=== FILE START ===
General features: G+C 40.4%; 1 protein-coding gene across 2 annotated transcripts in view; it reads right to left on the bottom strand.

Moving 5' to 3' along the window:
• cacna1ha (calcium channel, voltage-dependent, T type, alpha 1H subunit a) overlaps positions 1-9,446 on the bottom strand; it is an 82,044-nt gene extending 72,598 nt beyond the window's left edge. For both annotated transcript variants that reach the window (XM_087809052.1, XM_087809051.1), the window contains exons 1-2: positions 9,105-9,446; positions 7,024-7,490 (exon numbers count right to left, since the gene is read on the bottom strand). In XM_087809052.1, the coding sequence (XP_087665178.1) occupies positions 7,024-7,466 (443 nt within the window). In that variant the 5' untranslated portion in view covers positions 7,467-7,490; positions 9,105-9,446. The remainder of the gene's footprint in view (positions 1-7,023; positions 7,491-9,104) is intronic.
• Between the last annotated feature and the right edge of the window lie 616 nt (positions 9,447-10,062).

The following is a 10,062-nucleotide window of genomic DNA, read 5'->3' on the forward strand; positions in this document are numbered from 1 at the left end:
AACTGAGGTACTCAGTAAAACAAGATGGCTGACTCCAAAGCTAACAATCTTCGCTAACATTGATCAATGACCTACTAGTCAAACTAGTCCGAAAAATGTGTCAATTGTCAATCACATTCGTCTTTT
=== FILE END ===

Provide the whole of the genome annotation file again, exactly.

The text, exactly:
General features: G+C 40.4%; 1 protein-coding gene across 2 annotated transcripts in view; it reads right to left on the bottom strand.

Moving 5' to 3' along the window:
• cacna1ha (calcium channel, voltage-dependent, T type, alpha 1H subunit a) overlaps positions 1-9,446 on the bottom strand; it is an 82,044-nt gene extending 72,598 nt beyond the window's left edge. For both annotated transcript variants that reach the window (XM_087809052.1, XM_087809051.1), the window contains exons 1-2: positions 9,105-9,446; positions 7,024-7,490 (exon numbers count right to left, since the gene is read on the bottom strand). In XM_087809052.1, the coding sequence (XP_087665178.1) occupies positions 7,024-7,466 (443 nt within the window). In that variant the 5' untranslated portion in view covers positions 7,467-7,490; positions 9,105-9,446. The remainder of the gene's footprint in view (positions 1-7,023; positions 7,491-9,104) is intronic.
• Between the last annotated feature and the right edge of the window lie 616 nt (positions 9,447-10,062).

The following is a 10,062-nucleotide window of genomic DNA, read 5'->3' on the forward strand; positions in this document are numbered from 1 at the left end:
AACTGAGGTACTCAGTAAAACAAGATGGCTGACTCCAAAGCTAACAATCTTCGCTAACATTGATCAATGACCTACTAGTCAAACTAGTCCGAAAAATGTGTCAATTGTCAATCACATTCGTCTTTT